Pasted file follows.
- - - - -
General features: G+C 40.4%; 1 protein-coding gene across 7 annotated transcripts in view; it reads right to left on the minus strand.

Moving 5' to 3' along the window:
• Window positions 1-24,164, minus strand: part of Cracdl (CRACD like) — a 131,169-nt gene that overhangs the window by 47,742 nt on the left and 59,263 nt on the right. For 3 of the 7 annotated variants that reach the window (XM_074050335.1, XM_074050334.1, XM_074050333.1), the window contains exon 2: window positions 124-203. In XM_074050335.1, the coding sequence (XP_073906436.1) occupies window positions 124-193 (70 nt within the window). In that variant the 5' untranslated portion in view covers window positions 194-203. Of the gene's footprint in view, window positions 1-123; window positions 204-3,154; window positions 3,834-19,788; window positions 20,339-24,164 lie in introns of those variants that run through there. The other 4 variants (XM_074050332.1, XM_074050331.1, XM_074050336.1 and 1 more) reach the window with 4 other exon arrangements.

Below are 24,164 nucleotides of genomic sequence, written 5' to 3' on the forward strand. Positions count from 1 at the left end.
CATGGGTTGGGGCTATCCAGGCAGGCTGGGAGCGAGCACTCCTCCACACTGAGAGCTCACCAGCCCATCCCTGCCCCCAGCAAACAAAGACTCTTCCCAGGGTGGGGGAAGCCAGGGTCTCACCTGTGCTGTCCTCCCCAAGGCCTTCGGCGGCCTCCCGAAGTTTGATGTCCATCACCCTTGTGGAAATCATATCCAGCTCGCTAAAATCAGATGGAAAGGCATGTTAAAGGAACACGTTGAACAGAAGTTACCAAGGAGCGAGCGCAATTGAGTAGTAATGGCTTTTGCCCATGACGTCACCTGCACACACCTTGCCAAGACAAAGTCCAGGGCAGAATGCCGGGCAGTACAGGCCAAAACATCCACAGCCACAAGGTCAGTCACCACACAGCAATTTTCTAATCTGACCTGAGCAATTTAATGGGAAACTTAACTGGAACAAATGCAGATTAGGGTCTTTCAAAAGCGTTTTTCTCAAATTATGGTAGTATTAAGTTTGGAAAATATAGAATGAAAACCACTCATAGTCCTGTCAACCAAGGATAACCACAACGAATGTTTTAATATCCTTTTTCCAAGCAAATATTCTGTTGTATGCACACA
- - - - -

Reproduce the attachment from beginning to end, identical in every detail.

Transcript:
General features: G+C 40.4%; 1 protein-coding gene across 7 annotated transcripts in view; it reads right to left on the minus strand.

Moving 5' to 3' along the window:
• Window positions 1-24,164, minus strand: part of Cracdl (CRACD like) — a 131,169-nt gene that overhangs the window by 47,742 nt on the left and 59,263 nt on the right. For 3 of the 7 annotated variants that reach the window (XM_074050335.1, XM_074050334.1, XM_074050333.1), the window contains exon 2: window positions 124-203. In XM_074050335.1, the coding sequence (XP_073906436.1) occupies window positions 124-193 (70 nt within the window). In that variant the 5' untranslated portion in view covers window positions 194-203. Of the gene's footprint in view, window positions 1-123; window positions 204-3,154; window positions 3,834-19,788; window positions 20,339-24,164 lie in introns of those variants that run through there. The other 4 variants (XM_074050332.1, XM_074050331.1, XM_074050336.1 and 1 more) reach the window with 4 other exon arrangements.

Below are 24,164 nucleotides of genomic sequence, written 5' to 3' on the forward strand. Positions count from 1 at the left end.
CATGGGTTGGGGCTATCCAGGCAGGCTGGGAGCGAGCACTCCTCCACACTGAGAGCTCACCAGCCCATCCCTGCCCCCAGCAAACAAAGACTCTTCCCAGGGTGGGGGAAGCCAGGGTCTCACCTGTGCTGTCCTCCCCAAGGCCTTCGGCGGCCTCCCGAAGTTTGATGTCCATCACCCTTGTGGAAATCATATCCAGCTCGCTAAAATCAGATGGAAAGGCATGTTAAAGGAACACGTTGAACAGAAGTTACCAAGGAGCGAGCGCAATTGAGTAGTAATGGCTTTTGCCCATGACGTCACCTGCACACACCTTGCCAAGACAAAGTCCAGGGCAGAATGCCGGGCAGTACAGGCCAAAACATCCACAGCCACAAGGTCAGTCACCACACAGCAATTTTCTAATCTGACCTGAGCAATTTAATGGGAAACTTAACTGGAACAAATGCAGATTAGGGTCTTTCAAAAGCGTTTTTCTCAAATTATGGTAGTATTAAGTTTGGAAAATATAGAATGAAAACCACTCATAGTCCTGTCAACCAAGGATAACCACAACGAATGTTTTAATATCCTTTTTCCAAGCAAATATTCTGTTGTATGCACACA